My hands are shaking. But I know that these kinds of events are driven by sugar and adrenaline, so I ignore my nervous muscle twitches and stuff a couple more Oreos into my mouth, one package of many on a table laden with pizza, sugary drinks, and various packaged sweets. Familiar foods to fuel the gods of esports.
But in this case, there’s a major difference. The gaming arena isn’t a flat screen connected to a console and a traditional controller. No, today we will do battle in virtual reality.
On May 13, I tested my VR gaming mettle against all comers in the first national VR esports tournament in the U.S., presided over by the ESL Gaming Network, Insomniac Games, Microsoft, Intel, and Asus. In 80 Microsoft stores across the country (and parts of Canada), VR gamers around the country strapped on the Oculus Rift and competed against each other in the VR game The Unspoken.
As I’ve mentioned before, an easy way of describing the game is to call it Doctor Strange in VR, but it’s really much than that. Because of the way the game is designed, not only can you get a workout from all the arm and hand motions, but it’s also quite social. The game allows you to have a friendly post-battle audio chat with your opponent (something that happens frequently) in your VR avatar bodies as you’re both still catching your breath in real life while debating teleportation and spell casting strategies in the game’s incredibly well rendered environment.
But on the day of the single elimination tournament, there was none of that. People new to the game as well as veteran VR assassins were all there for the same thing — to win.
„VR is something that you just can’t explain, you’ve got try it for yourself to fully understand how capable it really is,“ says Vec Oculus (aka Victor Torres), the Bronx-based VR gamer who defeated my virtual alter ego, Wrifter, in the final match at the Fifth Avenue Microsoft Store (see bracket above). „Even being in a certain situation of a game, it affects you so much more emotionally since you are actually standing there experiencing the game play first hand at the actual location.“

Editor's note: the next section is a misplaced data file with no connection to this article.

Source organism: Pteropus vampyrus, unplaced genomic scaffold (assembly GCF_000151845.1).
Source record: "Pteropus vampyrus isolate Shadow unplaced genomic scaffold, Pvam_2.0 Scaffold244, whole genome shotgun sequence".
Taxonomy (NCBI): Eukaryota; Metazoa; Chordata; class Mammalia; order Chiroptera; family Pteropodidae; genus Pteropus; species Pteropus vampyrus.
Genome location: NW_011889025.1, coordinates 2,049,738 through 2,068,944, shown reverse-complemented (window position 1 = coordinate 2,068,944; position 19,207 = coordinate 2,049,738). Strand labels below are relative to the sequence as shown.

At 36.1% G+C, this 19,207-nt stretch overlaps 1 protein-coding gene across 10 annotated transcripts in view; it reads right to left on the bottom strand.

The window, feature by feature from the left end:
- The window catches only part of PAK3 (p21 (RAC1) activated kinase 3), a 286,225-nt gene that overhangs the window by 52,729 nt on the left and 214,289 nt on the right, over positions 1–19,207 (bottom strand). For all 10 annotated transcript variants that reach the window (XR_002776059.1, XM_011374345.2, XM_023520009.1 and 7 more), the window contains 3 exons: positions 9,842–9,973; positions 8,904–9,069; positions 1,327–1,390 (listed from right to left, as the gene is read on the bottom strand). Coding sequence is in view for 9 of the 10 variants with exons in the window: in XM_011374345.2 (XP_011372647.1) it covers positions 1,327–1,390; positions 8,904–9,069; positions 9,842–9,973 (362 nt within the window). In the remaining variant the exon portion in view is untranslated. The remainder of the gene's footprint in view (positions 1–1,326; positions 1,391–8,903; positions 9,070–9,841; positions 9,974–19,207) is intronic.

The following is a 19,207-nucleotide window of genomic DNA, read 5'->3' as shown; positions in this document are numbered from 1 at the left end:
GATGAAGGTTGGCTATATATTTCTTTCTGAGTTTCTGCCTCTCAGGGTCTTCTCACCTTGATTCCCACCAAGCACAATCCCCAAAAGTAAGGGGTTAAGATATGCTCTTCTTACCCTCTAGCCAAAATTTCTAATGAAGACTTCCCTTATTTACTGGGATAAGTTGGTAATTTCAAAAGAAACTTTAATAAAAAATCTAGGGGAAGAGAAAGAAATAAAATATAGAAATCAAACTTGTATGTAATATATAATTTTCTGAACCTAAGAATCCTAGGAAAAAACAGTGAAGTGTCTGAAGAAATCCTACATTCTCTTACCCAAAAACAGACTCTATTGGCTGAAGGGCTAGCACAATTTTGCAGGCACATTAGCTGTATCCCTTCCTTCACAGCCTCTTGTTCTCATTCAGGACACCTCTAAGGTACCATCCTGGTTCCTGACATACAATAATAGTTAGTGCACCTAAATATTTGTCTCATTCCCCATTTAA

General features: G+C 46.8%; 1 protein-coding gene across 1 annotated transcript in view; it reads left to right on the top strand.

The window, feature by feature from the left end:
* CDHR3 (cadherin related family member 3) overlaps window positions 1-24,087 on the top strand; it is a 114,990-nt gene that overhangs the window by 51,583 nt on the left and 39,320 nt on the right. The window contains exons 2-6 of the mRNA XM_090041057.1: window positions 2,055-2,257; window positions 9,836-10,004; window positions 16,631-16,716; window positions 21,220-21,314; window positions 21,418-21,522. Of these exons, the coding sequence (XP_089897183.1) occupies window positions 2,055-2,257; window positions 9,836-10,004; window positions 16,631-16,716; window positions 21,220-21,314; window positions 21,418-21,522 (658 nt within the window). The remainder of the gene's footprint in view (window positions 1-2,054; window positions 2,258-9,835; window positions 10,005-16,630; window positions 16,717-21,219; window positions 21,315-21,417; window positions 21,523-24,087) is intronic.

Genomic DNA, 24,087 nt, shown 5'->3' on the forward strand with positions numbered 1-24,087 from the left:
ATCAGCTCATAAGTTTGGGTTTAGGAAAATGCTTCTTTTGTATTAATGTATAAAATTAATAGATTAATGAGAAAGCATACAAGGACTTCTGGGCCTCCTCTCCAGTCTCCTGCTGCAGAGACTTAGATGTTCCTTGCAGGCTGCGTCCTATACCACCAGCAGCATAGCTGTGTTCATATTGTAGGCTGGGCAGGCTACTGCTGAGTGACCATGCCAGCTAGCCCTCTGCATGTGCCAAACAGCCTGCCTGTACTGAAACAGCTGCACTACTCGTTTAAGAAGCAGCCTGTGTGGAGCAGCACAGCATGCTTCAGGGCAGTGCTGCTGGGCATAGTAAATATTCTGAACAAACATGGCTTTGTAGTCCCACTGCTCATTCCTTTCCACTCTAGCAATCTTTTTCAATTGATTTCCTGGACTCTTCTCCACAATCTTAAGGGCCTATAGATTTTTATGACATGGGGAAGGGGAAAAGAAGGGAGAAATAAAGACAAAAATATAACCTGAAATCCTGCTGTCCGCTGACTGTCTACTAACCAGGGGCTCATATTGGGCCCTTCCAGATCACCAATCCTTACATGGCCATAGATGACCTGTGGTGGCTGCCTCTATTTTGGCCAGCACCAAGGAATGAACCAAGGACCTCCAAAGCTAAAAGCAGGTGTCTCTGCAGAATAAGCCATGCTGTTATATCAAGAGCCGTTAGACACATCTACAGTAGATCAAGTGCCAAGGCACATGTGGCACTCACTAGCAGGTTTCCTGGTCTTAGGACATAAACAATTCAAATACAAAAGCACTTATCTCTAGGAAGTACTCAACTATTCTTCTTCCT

It’s true. I’m not exaggerating when I say I’ve (happily) sweat through shirts while playing The Unspoken. It’s that intense and engaging. And that engagement translated to the packed VR esports event that Saturday, aided by a unique set-up at the Microsoft Store.
Instead of just seeing a massive screen displaying the game play, with the occasional cut to a gamer’s face, the event’s screens were set up to show the entire upper half of the competitors‘ bodies, allowing you to see every gesture, head turn (yes, you even have to look behind you), and ducking movements in concert with the onscreen VR actions of the avatars.
As I took breaks in between matches, thinking of the explosion of traditional esportsfranchises that are now mirroring physical sports franchises in a number of ways, I began to wonder: Could the more physical nature of VR esports be the key to the emerging platform’s success in the gaming arena?
„[This is] the real deal for true gaming, where not only do our minds play a huge part, but also our actual body movements, what we choose to do, and how,“ says Torres, who, like me, had never competed in an esports tournament before. „[Gaming in VR] doesn’t compare to a regular gaming controller. This puts you in the game.“
However, part of the challenge of VR, for now, remains the expense. Picking up a PlayStation 4 console for $399 is the easy option when compared to the roughly $1,200 or more needed to set yourself up with a proper Oculus Rift gaming system.
Along with the price issue (which is likely to come down over time), there’s the fact that this recent tournament is really one of biggest promotions VR gaming has had, a full year after the debut of the consumer version of the Oculus Rift. To truly spark a VR esports movement, more game studios will need to emulate the community-supporting efforts of Insomniac Games (whose tournament championship will be held on June 3).
Those challenges aside, the prospect of VR gaming becoming the next phase of esports, making it more of a true „sport“ by introducing a more physical component, is encouraging for the small but growing VR esports community.
„Since release of The Unspoken I was looking forward to an actual esport for VR. Sadly not many people know VR, or they’re stuck on the mobile version of Oculus for phones,“ says Torres. „I’m hoping VR become more popular and continues to progress with great backers for much bigger ideas.“